A few weeks ago I talked about how we can keep secrets on Linux. I wasn’t really happy with the solution we came up with, namely a file that is ACLed so only the database user can access it, and I kept mulling that over in my head. We wanted something better, but we didn’t want to start taking dependencies on technologies that the user might not have.
What we came up with eventually was to externalize that decision. The only thing that we actually need is the single root key, so instead of keeping it on a file, we can let the admin provide a it for us (a script / executable / etc). What we’ll do is we’ll check if the user configured an executable to run, and if so, we’ll run that exec, send it over STDIN the data, and read the result back over STDOUT. That free us from having to take dependencies and give the admin a great degree of freedom with how to deal with keeping secret in the way the organization is used to.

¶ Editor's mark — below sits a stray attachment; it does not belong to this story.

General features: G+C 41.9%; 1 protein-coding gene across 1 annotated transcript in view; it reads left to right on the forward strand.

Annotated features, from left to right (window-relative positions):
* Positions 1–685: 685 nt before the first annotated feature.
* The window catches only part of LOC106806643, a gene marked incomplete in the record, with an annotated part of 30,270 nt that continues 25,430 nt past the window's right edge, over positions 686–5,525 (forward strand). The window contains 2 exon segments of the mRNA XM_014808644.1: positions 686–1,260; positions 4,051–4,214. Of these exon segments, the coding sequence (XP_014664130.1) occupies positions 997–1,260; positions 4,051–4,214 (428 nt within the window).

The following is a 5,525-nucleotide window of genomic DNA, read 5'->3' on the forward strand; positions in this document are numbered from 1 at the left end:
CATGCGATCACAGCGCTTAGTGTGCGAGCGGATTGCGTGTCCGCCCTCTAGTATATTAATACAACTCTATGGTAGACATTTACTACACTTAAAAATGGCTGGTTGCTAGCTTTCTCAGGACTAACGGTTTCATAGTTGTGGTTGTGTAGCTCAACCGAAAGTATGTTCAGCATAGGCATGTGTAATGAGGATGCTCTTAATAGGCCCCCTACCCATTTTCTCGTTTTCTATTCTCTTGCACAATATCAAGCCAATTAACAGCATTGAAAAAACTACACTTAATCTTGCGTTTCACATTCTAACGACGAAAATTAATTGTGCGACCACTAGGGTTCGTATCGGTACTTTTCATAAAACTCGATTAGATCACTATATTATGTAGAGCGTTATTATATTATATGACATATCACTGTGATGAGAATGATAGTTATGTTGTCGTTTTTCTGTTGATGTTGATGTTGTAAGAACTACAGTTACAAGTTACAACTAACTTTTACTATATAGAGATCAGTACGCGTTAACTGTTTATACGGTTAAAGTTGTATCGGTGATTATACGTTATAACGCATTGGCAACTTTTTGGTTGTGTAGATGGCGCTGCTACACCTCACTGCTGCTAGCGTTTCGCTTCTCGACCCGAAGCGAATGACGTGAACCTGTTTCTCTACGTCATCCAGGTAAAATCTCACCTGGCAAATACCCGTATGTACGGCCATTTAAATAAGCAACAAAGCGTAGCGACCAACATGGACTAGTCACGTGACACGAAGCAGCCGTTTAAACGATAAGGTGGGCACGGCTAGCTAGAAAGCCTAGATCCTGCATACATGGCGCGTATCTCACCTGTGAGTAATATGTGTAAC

After figuring this out, I found out that Apache is already doing something very similar with SSL Pass Phrase Dialog.